Compositor E

"A historical moment, scattered with light-hearted humour"

Last night we were transported back to 1693’s London to witness where and how Shakespeare’s first Folio was created. A historical moment, scattered with light-hearted humour and shared in an intimate space led to an enjoyable one act experience.

The dingy scenery gave us the immediate impression of the gloomy, unhygienic and squalid conditions of the 17th Century. I really enjoyed the set of this production.  The Omnibus Theatre made great use of the space, especially placing the bed above the door which was not just an amusing addition yet it also drummed home the cramped living conditions of the era. As an audience member I felt completely encapsulated within the four walls of the room where history was made and I credit the set design largely for that. The costumes albeit basic were appropriate and effective.

With some words appearing across the walls as they were being spoken, this relayed the strong message of the piece; how important words can be and how easily missing letters can change meanings. Also, the variety of lighting aided the atmospheric shifts, from a warm glow to a dim, silhouetted finale. I enjoyed observing the variations and how the subtle differences cleverly influenced the scenes.

One thing that I felt wasn’t as gripping (and at times lacked clarity) was the storyline. The play itself is set in an interesting historical period and the subject is intriguing, however it doesn’t seem to go anywhere. There isn’t a gripping plot and so this is where, for me, it fell flat. The relevance of the flashbacks we witnessed the main character John Leason undergoing aren’t always clear, however, I think this is a scriptural critique instead of an acting one. Despite this, the rest of the show displayed an engaging use of comedy to deliver its message in a lighthearted frame.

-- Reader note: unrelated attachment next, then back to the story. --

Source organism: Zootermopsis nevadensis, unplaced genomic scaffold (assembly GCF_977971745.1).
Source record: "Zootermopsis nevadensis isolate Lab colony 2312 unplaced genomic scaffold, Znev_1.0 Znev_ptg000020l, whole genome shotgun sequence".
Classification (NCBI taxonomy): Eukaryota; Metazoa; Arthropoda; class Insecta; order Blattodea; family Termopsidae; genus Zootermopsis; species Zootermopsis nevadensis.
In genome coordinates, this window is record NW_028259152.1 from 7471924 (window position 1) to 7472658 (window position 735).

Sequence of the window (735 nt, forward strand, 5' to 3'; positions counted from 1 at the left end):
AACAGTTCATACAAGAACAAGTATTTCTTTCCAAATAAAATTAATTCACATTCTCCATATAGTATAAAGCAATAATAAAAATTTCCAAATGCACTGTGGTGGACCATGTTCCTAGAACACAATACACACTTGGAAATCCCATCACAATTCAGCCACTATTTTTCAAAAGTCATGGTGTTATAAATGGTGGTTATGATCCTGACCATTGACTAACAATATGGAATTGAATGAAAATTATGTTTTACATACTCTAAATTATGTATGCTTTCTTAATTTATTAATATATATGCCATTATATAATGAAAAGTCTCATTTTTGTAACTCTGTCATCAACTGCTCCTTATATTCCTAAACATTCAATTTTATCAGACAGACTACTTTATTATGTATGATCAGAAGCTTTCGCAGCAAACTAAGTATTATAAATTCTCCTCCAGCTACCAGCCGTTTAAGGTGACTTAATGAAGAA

The three leads were all very committed to their roles and passed their lines with great projection and clarity. The actors held a good level of believability, holding the audiences attention throughout. 

Tré Medley played the 17 year old John Leason with charm, vulnerability and well rounded light and shade. This allowed us to warm to his character quite quickly. David Monteith, who played Richard Bardolp, had some really pleasant moments too. His comic timing and colourful vocal range brought a fun and vibrant dynamic to the show. Personally, I found Kaffe Keating’s masterful acting to be wholly captivating. He embodied his character completely and I thoroughly enjoyed watching his character Isaac Jaggard evolve and soften subtly with every scene.

Using a small ensemble alongside the main cast did help to add an appropriately tense atmosphere to the performance. However, their participation in a few of the scene changes lacked the stylised direction I was craving. I could see the vision of smooth transitions between scenes however I felt the execution was not as seamless or effective as I would have hoped. 

Overall, this show offered an interesting insight of the process from a play draft to a finished book. If you’re somewhat of a history enthusiast or would like to be transported back in time for the evening, then this is the show for you.

This show was reviewed on the 22nd September 2023.  Compositor E runs at the Omnibus Theatre until the 7th October 2023.  Tickets available here: COMPOSITOR E - Omnibus Theatre (omnibus-clapham.org)

Review written by Jasmine Alice

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Photo credit: Dan Tsantillis

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